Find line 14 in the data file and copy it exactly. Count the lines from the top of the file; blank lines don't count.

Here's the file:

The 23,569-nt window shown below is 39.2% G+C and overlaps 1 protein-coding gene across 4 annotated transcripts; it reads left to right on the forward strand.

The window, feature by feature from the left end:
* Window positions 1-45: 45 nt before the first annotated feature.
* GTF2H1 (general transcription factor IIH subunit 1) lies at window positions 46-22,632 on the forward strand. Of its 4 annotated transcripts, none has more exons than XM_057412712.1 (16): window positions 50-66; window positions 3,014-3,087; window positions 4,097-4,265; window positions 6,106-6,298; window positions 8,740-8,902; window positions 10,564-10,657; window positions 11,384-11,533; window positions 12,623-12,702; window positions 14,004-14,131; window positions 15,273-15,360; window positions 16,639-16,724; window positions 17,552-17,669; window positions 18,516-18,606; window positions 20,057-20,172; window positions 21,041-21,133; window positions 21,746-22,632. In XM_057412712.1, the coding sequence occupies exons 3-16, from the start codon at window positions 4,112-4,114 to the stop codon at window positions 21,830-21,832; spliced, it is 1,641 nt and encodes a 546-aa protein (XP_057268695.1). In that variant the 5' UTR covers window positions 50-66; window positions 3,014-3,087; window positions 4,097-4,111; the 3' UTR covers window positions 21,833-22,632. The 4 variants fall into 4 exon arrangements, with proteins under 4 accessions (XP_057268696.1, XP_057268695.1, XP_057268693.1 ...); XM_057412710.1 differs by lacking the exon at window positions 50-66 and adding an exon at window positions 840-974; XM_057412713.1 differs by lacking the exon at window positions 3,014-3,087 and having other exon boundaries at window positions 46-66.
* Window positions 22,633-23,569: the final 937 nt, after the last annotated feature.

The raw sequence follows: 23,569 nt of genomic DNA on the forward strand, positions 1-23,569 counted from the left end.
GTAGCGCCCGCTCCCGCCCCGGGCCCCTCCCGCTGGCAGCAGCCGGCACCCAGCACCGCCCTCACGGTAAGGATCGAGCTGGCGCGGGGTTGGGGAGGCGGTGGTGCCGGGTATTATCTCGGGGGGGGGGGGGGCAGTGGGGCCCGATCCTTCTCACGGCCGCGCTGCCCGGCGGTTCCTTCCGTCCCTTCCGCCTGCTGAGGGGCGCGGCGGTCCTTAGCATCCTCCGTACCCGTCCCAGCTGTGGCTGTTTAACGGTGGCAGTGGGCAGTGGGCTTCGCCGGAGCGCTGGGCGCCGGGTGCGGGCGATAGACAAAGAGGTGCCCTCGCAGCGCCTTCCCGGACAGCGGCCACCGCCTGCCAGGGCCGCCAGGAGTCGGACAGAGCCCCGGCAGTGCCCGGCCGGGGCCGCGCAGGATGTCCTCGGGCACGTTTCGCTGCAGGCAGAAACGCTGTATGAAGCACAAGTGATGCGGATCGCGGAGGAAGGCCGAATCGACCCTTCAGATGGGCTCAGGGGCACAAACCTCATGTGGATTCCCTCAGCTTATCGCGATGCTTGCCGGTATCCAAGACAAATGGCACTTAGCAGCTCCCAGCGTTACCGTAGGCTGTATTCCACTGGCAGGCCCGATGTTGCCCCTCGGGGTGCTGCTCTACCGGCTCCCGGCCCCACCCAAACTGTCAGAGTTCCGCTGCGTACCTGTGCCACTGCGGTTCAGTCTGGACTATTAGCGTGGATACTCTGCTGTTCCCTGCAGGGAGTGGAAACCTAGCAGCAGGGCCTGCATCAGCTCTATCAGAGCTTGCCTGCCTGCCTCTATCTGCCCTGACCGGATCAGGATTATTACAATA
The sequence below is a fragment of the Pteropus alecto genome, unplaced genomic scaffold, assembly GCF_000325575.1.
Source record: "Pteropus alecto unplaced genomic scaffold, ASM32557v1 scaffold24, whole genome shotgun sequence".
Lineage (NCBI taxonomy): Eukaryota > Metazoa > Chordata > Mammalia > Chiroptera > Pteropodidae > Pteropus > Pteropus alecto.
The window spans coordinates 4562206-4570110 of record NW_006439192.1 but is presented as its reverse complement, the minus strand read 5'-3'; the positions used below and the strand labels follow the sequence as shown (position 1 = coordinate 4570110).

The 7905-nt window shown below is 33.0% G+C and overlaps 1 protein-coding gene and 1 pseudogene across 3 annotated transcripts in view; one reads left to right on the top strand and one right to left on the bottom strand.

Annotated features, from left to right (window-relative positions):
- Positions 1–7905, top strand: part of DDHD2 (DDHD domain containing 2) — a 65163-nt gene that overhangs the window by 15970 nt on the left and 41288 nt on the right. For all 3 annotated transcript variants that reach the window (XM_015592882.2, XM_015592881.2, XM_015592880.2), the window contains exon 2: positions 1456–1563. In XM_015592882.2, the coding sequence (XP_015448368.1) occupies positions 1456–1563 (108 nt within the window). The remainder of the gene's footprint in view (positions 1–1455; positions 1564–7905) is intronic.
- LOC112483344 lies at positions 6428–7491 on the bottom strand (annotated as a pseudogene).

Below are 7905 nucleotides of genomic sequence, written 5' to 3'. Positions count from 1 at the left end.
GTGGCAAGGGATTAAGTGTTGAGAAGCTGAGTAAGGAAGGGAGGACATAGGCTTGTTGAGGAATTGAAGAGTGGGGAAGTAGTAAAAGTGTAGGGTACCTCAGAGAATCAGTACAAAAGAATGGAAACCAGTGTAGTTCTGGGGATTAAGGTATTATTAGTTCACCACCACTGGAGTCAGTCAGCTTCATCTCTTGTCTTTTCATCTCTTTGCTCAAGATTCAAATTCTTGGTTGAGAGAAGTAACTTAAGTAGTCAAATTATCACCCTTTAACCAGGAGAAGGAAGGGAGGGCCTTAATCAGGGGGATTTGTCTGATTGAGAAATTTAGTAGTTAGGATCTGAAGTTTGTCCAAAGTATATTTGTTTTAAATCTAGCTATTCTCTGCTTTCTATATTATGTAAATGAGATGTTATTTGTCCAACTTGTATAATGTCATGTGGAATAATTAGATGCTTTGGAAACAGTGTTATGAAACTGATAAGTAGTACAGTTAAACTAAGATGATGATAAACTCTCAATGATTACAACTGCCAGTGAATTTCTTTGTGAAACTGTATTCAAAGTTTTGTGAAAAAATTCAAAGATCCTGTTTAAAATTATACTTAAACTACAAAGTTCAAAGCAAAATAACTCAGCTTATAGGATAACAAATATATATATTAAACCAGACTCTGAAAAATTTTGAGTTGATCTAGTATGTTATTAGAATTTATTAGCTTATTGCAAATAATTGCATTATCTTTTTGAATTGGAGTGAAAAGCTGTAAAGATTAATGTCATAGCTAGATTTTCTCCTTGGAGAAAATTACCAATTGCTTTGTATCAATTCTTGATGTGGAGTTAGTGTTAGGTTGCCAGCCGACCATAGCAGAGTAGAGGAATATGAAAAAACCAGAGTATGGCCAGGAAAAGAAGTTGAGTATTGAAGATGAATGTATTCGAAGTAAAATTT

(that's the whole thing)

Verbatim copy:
- Positions 1–7905, top strand: part of DDHD2 (DDHD domain containing 2) — a 65163-nt gene that overhangs the window by 15970 nt on the left and 41288 nt on the right. For all 3 annotated transcript variants that reach the window (XM_015592882.2, XM_015592881.2, XM_015592880.2), the window contains exon 2: positions 1456–1563. In XM_015592882.2, the coding sequence (XP_015448368.1) occupies positions 1456–1563 (108 nt within the window). The remainder of the gene's footprint in view (positions 1–1455; positions 1564–7905) is intronic.